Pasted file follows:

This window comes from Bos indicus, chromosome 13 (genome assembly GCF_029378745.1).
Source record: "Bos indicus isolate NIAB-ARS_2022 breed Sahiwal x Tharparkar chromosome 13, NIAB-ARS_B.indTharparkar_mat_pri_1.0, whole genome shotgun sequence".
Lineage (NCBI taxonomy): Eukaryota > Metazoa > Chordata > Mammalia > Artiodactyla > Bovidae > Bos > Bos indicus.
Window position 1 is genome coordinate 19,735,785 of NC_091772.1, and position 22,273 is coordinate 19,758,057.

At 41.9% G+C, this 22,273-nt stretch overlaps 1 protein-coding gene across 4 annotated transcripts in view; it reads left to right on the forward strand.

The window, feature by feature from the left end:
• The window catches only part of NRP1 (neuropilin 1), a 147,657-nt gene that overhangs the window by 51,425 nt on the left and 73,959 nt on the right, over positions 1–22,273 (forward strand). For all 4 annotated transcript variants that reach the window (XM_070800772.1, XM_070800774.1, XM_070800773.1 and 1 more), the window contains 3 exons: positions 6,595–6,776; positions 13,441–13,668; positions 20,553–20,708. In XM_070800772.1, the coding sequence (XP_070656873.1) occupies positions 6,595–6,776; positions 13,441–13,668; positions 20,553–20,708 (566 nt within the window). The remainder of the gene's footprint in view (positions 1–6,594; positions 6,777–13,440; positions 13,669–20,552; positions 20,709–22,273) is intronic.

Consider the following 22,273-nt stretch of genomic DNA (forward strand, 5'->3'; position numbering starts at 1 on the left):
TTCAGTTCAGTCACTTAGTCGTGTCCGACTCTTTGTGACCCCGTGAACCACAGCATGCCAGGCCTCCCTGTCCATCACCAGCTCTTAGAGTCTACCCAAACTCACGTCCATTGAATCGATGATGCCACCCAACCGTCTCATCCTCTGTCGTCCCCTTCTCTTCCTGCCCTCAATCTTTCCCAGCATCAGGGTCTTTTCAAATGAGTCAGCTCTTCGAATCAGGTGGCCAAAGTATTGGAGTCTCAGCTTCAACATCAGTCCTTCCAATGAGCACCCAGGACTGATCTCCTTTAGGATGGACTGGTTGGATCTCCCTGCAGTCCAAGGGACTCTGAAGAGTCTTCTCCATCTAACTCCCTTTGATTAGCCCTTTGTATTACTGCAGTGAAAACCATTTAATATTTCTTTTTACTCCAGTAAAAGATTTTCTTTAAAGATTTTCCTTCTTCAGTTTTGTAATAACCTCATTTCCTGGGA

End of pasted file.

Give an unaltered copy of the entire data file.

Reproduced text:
This window comes from Bos indicus, chromosome 13 (genome assembly GCF_029378745.1).
Source record: "Bos indicus isolate NIAB-ARS_2022 breed Sahiwal x Tharparkar chromosome 13, NIAB-ARS_B.indTharparkar_mat_pri_1.0, whole genome shotgun sequence".
Lineage (NCBI taxonomy): Eukaryota > Metazoa > Chordata > Mammalia > Artiodactyla > Bovidae > Bos > Bos indicus.
Window position 1 is genome coordinate 19,735,785 of NC_091772.1, and position 22,273 is coordinate 19,758,057.

At 41.9% G+C, this 22,273-nt stretch overlaps 1 protein-coding gene across 4 annotated transcripts in view; it reads left to right on the forward strand.

The window, feature by feature from the left end:
• The window catches only part of NRP1 (neuropilin 1), a 147,657-nt gene that overhangs the window by 51,425 nt on the left and 73,959 nt on the right, over positions 1–22,273 (forward strand). For all 4 annotated transcript variants that reach the window (XM_070800772.1, XM_070800774.1, XM_070800773.1 and 1 more), the window contains 3 exons: positions 6,595–6,776; positions 13,441–13,668; positions 20,553–20,708. In XM_070800772.1, the coding sequence (XP_070656873.1) occupies positions 6,595–6,776; positions 13,441–13,668; positions 20,553–20,708 (566 nt within the window). The remainder of the gene's footprint in view (positions 1–6,594; positions 6,777–13,440; positions 13,669–20,552; positions 20,709–22,273) is intronic.

Consider the following 22,273-nt stretch of genomic DNA (forward strand, 5'->3'; position numbering starts at 1 on the left):
TTCAGTTCAGTCACTTAGTCGTGTCCGACTCTTTGTGACCCCGTGAACCACAGCATGCCAGGCCTCCCTGTCCATCACCAGCTCTTAGAGTCTACCCAAACTCACGTCCATTGAATCGATGATGCCACCCAACCGTCTCATCCTCTGTCGTCCCCTTCTCTTCCTGCCCTCAATCTTTCCCAGCATCAGGGTCTTTTCAAATGAGTCAGCTCTTCGAATCAGGTGGCCAAAGTATTGGAGTCTCAGCTTCAACATCAGTCCTTCCAATGAGCACCCAGGACTGATCTCCTTTAGGATGGACTGGTTGGATCTCCCTGCAGTCCAAGGGACTCTGAAGAGTCTTCTCCATCTAACTCCCTTTGATTAGCCCTTTGTATTACTGCAGTGAAAACCATTTAATATTTCTTTTTACTCCAGTAAAAGATTTTCTTTAAAGATTTTCCTTCTTCAGTTTTGTAATAACCTCATTTCCTGGGA